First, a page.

(My impressions of the Healthy People 2020 development process)
Long-term planning has never been a great strength of policymakers in this country, with one possible exception being FDR’s New Deal (which one could argue deserves some critique). Too often nowadays, policy is drafted, revised, combined with other initiatives and amendments, and implemented without critical debate as to the long term consequences of the policy itself. However, every now and then some of us have the opportunity and privilege to sit in a room and observe experts in the field working with members of the public, thinking critically, listening to one another and then taking definitive steps toward the creation of a really fantastic end-product. My visit to Washington D.C. last weekend was one such opportunity.
The Healthy People Campaign, initiated in 1979 with the Surgeon General's report Healthy People, establishes national health objectives and serves as the basis for the development of State and community plans. Today, the mission, vision, goals and objectives for Healthy People 2020 are being developed. It is as much a strategic planning process as a public awareness campaign; it strives to be as much a nationwide dialogue as a tool for experts and practitioners in the field.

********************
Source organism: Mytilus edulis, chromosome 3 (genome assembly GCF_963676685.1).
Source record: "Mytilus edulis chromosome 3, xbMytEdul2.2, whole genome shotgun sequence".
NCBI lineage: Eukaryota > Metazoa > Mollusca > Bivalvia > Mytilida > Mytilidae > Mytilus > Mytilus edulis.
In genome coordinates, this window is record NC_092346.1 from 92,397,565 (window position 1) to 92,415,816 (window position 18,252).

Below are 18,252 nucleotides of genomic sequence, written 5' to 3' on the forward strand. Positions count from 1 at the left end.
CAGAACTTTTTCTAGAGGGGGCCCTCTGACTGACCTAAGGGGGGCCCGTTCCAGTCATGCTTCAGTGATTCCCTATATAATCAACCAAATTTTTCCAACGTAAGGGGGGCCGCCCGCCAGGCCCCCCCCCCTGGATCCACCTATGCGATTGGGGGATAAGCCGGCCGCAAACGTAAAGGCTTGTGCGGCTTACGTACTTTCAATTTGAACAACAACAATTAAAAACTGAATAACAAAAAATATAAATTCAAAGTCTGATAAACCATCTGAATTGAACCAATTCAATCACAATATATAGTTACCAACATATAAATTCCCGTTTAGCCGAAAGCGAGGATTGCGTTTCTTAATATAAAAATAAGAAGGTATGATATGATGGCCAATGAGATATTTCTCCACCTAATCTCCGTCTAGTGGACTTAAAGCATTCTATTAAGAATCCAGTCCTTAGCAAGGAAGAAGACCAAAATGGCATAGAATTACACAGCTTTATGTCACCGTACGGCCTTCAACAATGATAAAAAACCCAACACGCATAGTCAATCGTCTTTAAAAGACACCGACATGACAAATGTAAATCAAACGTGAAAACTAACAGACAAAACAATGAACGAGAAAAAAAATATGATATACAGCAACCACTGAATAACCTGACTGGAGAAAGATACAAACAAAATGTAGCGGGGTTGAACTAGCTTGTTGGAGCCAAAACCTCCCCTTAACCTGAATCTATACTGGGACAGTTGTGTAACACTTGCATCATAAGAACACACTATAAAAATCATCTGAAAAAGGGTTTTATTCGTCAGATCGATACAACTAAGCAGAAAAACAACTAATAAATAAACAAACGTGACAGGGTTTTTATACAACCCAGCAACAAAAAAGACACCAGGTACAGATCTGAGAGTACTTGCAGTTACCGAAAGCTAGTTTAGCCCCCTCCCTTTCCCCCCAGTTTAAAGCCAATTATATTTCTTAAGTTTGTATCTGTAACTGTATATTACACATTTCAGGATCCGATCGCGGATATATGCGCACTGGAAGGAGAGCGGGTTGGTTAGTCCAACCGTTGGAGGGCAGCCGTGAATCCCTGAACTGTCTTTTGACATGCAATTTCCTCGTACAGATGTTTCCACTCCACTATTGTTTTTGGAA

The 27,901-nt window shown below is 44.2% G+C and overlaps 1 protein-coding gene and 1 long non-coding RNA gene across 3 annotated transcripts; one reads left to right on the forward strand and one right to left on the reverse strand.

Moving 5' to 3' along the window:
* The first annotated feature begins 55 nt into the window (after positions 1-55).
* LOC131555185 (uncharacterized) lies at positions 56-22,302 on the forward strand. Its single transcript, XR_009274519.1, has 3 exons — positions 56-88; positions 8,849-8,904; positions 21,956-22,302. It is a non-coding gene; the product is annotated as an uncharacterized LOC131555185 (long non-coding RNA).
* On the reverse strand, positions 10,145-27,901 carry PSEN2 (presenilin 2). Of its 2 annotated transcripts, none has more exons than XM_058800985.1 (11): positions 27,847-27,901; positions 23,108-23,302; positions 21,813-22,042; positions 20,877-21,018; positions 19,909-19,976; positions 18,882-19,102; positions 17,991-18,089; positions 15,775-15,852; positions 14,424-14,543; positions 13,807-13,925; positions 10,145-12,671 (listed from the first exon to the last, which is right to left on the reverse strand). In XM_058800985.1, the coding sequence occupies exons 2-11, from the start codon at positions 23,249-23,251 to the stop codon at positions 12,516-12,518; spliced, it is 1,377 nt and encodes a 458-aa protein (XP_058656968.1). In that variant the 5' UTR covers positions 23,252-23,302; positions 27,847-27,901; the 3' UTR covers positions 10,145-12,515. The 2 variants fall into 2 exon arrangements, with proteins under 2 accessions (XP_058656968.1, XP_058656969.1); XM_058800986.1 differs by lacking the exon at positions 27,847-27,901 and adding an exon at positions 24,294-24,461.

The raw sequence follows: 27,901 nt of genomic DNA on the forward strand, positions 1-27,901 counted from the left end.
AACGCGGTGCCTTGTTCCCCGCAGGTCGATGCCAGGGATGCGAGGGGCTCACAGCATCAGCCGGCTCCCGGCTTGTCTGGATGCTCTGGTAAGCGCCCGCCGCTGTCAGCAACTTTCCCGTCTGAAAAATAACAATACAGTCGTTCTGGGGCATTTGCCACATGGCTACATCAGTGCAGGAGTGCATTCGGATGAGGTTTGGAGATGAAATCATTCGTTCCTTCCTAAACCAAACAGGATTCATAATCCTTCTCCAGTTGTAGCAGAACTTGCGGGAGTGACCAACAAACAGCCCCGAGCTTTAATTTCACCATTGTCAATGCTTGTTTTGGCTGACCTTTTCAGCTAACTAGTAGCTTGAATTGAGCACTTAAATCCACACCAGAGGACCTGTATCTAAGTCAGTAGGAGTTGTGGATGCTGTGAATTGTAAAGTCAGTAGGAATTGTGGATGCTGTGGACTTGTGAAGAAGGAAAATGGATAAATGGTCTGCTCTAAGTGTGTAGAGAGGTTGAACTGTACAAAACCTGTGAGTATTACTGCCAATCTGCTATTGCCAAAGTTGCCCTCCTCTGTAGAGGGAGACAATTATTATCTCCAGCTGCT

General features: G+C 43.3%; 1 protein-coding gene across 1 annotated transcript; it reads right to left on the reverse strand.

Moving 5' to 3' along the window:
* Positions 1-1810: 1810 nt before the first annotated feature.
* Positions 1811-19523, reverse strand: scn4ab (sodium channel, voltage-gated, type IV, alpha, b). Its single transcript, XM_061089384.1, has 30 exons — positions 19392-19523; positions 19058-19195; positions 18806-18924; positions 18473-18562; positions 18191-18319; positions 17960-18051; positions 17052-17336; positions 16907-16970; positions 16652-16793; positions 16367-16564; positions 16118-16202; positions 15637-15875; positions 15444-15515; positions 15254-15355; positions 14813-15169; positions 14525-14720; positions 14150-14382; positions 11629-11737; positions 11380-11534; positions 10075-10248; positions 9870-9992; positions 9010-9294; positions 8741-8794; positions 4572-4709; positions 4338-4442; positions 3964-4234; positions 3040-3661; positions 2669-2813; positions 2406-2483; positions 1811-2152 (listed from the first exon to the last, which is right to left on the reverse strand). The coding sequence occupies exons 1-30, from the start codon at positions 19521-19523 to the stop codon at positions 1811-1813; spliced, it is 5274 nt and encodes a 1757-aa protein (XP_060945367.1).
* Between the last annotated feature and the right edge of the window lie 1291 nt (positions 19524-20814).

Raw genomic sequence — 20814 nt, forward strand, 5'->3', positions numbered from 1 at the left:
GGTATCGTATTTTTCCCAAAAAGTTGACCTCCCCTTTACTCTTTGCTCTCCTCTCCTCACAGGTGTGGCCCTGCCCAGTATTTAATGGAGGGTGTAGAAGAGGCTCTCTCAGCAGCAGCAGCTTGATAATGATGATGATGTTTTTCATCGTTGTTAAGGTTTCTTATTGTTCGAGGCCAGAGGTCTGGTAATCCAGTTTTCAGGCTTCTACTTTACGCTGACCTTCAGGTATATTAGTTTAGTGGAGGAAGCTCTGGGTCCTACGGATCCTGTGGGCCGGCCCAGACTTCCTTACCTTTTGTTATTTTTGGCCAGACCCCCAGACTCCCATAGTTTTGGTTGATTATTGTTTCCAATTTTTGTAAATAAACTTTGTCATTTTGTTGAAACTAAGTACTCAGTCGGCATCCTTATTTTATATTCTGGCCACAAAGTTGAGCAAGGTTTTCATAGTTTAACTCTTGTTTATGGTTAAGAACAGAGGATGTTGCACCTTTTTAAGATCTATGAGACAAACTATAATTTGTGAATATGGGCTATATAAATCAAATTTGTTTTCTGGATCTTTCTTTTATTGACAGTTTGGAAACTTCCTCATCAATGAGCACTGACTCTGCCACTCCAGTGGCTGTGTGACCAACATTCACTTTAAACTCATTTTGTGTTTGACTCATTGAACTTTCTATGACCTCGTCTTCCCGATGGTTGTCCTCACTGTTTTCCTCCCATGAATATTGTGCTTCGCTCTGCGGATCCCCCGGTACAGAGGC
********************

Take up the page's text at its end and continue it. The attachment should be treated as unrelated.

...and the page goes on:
Now, it seems obvious that developing a strategic plan for a small health care business (like a private group practice) or a hospital might be difficult; leaders need to spearhead the process without micromanaging, and employees must be involved in the very development of the plan. Ideally, everyone in the organization understands how the mission, vision and goals make sense in the context of their individual and day-to-day work. Now try creating a strategic plan for a company as large as General Motors, with the knowledge that a strategic planning process never really ends – the final product is ideally, and necessarily, dynamic. Now think of our nation as one gigantic and diverse organization, and imagine putting together a visionary document that is not only a strategic plan, but a guide for an over-burdened health system, and a tool with many different end-users. The thought alone is overwhelming.
Yet there are dedicated people who have done this work, and who continue to do this work, over the course of every decade since the 1980s. Other countries face the same challenge in setting national agendas for their health systems, and in developing appropriate implementation strategies to act on their developed goals. The Secretary’s Advisory Committee is charged with making recommendations which will inform the objective setting process for Healthy People 2020 over the next two years, and the committee is striving to make HP2020 an action-oriented, motivational, inclusive document that sets a dynamic agenda to improve population health in the